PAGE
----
In a Like-only society, where advice is shouted down en masse, usually by anonymous cursing on the Internet, wisdom is lost. The world becomes a pep rally, where nothing is learned until it’s too late. If you only listen to people who support you, you’re not going to learn anything, because you’re in an echo chamber.
There is no behavior that affects only you, just as there is no child who impacts only himself. We’re connected, whether we Like it or not. So here’s my final judgment: We need to grow up as a culture — to recognize that online is IRL (In Real Life), with the same expectations of honesty and thoughtfulness — and allow people to politely disagree, even on things we’re passionate about.
I wrote the Western into a dusty hole. Maybe it’ll get up and mosey on again, maybe not. I know you’re supposed to finish what you start, but sometimes that’s just a pep phrase, something you tweet with #amwriting for some virtual pats on the back.
I’ve been reading good stuff, which is half of what you need to do to write good stuff. Maybe I’ll just be in a deep reading phase for a while. I’ve found a virtual kinship with Jonathan Franzen in his collected essays. The fact that he irritates many people pleases me.
I’m keenly interested in what he has to say about our devices, our social media, and our neuroses:
The striking thing about all consumer products — and none more so than electronic devices and applications — is that they’re designed to be immensely likable. This is, in fact, the definition of a consumer product, in contrast to the product that is simply itself and whose makers aren’t fixated on your liking it. (I’m thinking here of jet engines, laboratory equipment, serious art and literature.)
But if you consider this in human terms, and you imagine a person defined by a desperation to be liked, what do you see? You see a person without integrity, without a center. In more pathological cases, you see a narcissist — a person who can’t tolerate the tarnishing of his or her self-image that not being liked represents, and who therefore either withdraws from human contact or goes to extreme, integrity-sacrificing lengths to be likable.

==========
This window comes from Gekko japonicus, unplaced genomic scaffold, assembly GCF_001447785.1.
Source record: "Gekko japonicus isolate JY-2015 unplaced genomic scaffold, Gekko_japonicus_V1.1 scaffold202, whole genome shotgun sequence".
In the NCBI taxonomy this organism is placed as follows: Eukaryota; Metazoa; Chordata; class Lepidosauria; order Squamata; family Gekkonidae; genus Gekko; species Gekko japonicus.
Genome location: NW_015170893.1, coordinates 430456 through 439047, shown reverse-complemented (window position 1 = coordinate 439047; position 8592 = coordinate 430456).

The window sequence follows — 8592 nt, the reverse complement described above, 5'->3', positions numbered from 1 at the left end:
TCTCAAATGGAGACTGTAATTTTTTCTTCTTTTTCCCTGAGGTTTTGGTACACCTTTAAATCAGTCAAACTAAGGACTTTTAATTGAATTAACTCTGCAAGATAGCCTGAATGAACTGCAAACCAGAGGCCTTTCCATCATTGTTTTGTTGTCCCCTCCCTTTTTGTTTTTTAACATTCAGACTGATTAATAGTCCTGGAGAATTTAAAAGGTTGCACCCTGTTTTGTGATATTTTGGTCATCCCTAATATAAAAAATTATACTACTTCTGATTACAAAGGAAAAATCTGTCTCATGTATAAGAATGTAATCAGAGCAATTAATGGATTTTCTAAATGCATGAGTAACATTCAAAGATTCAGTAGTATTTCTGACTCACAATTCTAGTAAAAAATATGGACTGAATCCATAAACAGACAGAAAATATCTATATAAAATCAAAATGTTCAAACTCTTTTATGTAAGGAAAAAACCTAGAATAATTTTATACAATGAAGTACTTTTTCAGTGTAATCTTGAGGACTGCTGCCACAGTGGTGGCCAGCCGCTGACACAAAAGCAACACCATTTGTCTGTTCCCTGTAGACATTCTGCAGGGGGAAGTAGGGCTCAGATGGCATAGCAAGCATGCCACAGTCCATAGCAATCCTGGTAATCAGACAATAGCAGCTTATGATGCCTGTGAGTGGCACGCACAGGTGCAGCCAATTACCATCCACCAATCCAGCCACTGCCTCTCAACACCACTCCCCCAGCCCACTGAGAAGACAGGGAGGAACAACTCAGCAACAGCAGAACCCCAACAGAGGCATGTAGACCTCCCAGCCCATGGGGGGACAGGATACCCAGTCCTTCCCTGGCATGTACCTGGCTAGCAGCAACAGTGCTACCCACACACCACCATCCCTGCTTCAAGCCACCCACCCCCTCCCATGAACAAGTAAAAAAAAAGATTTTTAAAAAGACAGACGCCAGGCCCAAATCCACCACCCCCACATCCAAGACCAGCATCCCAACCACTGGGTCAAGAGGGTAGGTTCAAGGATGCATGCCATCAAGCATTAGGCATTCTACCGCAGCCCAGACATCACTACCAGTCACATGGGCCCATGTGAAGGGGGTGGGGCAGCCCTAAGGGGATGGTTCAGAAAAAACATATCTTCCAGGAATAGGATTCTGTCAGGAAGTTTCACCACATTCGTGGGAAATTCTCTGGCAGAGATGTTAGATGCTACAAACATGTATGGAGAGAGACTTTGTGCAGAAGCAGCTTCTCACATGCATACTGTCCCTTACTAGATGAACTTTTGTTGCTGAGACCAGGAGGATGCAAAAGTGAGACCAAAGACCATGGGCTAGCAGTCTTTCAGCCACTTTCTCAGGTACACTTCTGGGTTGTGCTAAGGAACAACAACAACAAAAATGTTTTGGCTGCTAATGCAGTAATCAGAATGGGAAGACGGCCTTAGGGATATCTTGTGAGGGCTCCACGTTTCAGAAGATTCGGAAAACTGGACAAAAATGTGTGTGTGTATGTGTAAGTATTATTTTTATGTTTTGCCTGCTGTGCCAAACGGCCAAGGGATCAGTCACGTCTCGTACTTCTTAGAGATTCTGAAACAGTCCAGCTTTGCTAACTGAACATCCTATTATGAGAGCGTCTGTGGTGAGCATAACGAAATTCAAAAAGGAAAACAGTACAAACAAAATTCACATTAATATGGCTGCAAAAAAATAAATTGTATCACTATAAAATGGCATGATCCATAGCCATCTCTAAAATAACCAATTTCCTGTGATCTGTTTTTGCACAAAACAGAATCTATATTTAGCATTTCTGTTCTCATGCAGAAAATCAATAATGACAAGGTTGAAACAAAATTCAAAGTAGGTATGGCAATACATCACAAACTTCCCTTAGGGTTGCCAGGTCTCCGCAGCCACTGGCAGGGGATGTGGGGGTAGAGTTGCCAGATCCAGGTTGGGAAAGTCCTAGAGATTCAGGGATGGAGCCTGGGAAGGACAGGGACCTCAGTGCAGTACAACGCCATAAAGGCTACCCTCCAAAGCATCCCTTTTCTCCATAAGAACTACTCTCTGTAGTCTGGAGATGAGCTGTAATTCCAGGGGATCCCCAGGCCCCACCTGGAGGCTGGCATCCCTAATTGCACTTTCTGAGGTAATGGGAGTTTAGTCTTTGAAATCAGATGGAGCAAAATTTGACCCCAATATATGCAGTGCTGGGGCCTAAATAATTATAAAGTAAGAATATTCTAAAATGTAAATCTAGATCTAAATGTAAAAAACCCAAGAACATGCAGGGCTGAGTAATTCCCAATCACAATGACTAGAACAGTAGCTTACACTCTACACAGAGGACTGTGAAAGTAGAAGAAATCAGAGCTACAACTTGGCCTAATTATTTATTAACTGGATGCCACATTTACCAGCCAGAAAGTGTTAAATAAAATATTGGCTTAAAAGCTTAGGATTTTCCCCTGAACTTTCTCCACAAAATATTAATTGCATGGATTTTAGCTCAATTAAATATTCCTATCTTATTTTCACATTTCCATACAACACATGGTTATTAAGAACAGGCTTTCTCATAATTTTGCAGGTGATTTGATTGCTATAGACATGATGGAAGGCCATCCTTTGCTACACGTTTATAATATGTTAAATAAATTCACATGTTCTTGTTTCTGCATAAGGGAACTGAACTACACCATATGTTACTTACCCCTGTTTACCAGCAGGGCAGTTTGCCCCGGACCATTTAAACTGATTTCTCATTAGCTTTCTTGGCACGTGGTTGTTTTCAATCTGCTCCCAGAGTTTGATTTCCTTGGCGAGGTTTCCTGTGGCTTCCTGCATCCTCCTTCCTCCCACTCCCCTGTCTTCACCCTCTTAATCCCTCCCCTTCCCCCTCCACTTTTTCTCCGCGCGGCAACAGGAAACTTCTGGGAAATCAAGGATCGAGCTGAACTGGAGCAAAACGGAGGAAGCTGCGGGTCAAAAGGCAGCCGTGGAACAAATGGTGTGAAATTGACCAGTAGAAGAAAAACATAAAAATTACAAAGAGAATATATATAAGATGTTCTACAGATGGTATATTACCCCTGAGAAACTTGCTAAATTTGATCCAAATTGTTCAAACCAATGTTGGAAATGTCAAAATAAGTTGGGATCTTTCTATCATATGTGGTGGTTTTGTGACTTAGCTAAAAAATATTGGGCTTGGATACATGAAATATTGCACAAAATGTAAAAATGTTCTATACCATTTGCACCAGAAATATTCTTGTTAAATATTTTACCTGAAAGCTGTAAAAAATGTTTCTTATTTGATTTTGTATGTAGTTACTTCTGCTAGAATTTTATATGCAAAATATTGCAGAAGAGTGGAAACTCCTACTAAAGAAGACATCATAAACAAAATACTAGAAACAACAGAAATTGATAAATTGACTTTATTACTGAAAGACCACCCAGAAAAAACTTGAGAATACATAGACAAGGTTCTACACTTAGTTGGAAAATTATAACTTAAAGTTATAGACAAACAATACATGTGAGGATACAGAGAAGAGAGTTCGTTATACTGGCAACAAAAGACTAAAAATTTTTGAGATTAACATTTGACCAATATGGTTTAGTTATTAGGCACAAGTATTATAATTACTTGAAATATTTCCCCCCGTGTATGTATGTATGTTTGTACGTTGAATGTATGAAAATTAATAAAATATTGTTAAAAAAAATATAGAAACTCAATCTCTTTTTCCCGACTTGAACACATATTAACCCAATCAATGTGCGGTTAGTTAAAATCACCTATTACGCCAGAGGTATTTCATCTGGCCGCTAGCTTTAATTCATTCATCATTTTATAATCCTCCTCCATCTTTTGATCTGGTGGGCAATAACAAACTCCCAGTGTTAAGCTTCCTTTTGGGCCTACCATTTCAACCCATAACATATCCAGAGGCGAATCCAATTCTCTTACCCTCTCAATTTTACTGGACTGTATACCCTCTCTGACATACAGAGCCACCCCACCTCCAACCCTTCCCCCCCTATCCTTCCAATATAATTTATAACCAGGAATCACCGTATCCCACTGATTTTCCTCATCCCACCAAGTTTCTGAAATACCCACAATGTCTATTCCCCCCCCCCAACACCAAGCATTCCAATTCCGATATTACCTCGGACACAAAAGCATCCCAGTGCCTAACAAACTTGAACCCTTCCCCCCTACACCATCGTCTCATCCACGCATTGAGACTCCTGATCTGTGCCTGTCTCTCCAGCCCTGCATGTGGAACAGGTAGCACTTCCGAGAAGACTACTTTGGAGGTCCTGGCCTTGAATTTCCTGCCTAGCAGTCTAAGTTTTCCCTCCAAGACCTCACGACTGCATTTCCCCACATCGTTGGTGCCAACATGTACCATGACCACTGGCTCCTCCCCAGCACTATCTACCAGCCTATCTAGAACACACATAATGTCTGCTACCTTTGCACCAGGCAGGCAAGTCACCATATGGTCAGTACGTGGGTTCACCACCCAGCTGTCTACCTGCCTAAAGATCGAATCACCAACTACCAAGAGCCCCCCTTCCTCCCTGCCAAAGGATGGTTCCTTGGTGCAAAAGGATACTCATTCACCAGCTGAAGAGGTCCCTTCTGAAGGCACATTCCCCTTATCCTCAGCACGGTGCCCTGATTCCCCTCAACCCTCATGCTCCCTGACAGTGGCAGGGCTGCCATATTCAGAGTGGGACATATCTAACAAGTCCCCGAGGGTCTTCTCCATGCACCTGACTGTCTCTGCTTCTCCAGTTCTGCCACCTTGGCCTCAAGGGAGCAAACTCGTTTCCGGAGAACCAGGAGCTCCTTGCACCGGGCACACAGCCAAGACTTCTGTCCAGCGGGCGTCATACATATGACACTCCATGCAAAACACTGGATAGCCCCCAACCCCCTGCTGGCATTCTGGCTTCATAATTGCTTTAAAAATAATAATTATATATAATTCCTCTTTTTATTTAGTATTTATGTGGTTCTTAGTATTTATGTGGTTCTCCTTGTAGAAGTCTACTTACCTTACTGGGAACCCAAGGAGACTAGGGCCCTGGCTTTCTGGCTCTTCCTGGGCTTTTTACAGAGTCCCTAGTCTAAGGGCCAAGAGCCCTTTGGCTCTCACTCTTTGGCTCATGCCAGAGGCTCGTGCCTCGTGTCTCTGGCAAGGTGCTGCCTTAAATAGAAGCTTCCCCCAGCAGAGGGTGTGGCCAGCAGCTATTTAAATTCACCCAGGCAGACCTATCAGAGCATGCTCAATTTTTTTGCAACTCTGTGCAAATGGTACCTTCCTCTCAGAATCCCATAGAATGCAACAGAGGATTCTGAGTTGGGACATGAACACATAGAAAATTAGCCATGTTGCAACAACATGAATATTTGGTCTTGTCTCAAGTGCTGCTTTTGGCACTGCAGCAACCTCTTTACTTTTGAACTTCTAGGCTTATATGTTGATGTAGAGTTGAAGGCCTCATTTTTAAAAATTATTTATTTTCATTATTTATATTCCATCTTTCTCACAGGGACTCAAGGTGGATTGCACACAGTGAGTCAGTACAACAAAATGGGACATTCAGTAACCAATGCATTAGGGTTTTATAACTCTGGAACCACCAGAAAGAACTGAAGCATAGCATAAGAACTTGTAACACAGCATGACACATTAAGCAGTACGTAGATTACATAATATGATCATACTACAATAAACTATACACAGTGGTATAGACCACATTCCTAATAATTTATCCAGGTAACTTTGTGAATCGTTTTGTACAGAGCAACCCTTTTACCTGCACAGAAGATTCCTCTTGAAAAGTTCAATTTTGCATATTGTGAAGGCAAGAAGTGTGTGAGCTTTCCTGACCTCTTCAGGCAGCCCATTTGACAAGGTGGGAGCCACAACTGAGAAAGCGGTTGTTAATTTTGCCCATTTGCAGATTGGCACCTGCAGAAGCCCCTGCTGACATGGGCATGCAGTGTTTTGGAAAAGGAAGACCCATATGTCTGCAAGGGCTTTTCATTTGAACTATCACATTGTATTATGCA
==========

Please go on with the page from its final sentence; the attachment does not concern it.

If you dedicate your existence to being likable, however, and if you adopt whatever cool persona is necessary to make it happen, it suggests that you’ve despaired of being loved for who you really are. And if you succeed in manipulating other people into liking you, it will be hard not to feel, at some level, contempt for those people, because they’ve fallen for your shtick. You may find yourself becoming depressed, or alcoholic, or, if you’re Donald Trump, running for president (and then quitting).
He said this in 2011, not last week. This is a man whose book was made an Oprah Book Club selection, and his response was… nonplussed.
I learned that he was friends with David Foster Wallace, who taught creative writing at my alma mater’s sister college, Pomona, until taking his own life in 2008. So it’s like he’s this older brother in a parallel world. Or at least that’s the shelf I’m putting him on, for now, as I enter the early phase of reader-love.
What I find compelling about his thoughts, such as the quote above, is not that I’m above it all with him — but that this is something I need to work on. I get excited when someone likes my writing, whether tweet or novel, and worry when they don’t. I’m sick of both. I want my writing to be enjoyed, but I don’t want to attach that to my self-worth. Publishing is too much of a bitch-goddess for that.
My last two books — Oyu’s Trident and The Woman in the ’61 Checker — I wrote for my daughter, Rose. We go on long walks and talk story, both her ideas and my own, so if she likes it, I’m good. I can’t write for the world. I can write so one person will enjoy it, and people who are like her can tag along.
Speaking of reading pleasure, I’ve got a Kindle Countdown thing going on with THE DISPLACEMENT TRILOGY, my three-volume scifi story (300 Miles to Galveston, Missionaries of Omo, and Oyu’s Trident). It’s $1.99 for 521 pages, and has a groovy new cover. Give it a look, and see if it’s a ride you want to join. You can preview the first 10%, or FIVE WHOLE FREAKING CHAPTERS, online, which is way more than anyone should read on a laptop browser. So if you enjoy the first chapter, just buy the damn thing. It’s the cost of a Big Gulp.
And if you don’t like it… that’s OK. I don’t like guacamole, but it’s still much appreciated. To me it looks and tastes like Play-Doh.